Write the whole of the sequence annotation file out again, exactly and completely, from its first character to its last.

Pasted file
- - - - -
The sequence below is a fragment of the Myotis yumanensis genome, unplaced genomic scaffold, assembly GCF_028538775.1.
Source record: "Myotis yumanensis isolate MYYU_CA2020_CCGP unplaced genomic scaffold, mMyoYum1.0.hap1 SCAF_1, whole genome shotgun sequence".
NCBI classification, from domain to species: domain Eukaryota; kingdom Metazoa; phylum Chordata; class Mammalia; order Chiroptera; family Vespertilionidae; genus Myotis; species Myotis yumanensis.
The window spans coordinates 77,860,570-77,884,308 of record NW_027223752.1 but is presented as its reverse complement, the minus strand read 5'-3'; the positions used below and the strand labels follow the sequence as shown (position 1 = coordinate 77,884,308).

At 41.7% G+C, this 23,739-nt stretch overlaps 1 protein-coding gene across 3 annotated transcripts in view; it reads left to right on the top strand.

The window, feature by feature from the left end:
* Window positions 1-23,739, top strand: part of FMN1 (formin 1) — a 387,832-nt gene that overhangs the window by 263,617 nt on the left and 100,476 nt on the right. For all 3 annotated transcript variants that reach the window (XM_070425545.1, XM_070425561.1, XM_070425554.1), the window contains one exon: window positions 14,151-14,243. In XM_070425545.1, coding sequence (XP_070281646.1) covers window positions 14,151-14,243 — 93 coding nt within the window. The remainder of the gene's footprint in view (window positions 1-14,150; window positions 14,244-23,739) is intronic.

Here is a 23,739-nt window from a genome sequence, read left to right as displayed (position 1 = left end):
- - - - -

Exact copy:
The sequence below is a fragment of the Myotis yumanensis genome, unplaced genomic scaffold, assembly GCF_028538775.1.
Source record: "Myotis yumanensis isolate MYYU_CA2020_CCGP unplaced genomic scaffold, mMyoYum1.0.hap1 SCAF_1, whole genome shotgun sequence".
NCBI classification, from domain to species: domain Eukaryota; kingdom Metazoa; phylum Chordata; class Mammalia; order Chiroptera; family Vespertilionidae; genus Myotis; species Myotis yumanensis.
The window spans coordinates 77,860,570-77,884,308 of record NW_027223752.1 but is presented as its reverse complement, the minus strand read 5'-3'; the positions used below and the strand labels follow the sequence as shown (position 1 = coordinate 77,884,308).

At 41.7% G+C, this 23,739-nt stretch overlaps 1 protein-coding gene across 3 annotated transcripts in view; it reads left to right on the top strand.

The window, feature by feature from the left end:
* Window positions 1-23,739, top strand: part of FMN1 (formin 1) — a 387,832-nt gene that overhangs the window by 263,617 nt on the left and 100,476 nt on the right. For all 3 annotated transcript variants that reach the window (XM_070425545.1, XM_070425561.1, XM_070425554.1), the window contains one exon: window positions 14,151-14,243. In XM_070425545.1, coding sequence (XP_070281646.1) covers window positions 14,151-14,243 — 93 coding nt within the window. The remainder of the gene's footprint in view (window positions 1-14,150; window positions 14,244-23,739) is intronic.

Here is a 23,739-nt window from a genome sequence, read left to right as displayed (position 1 = left end):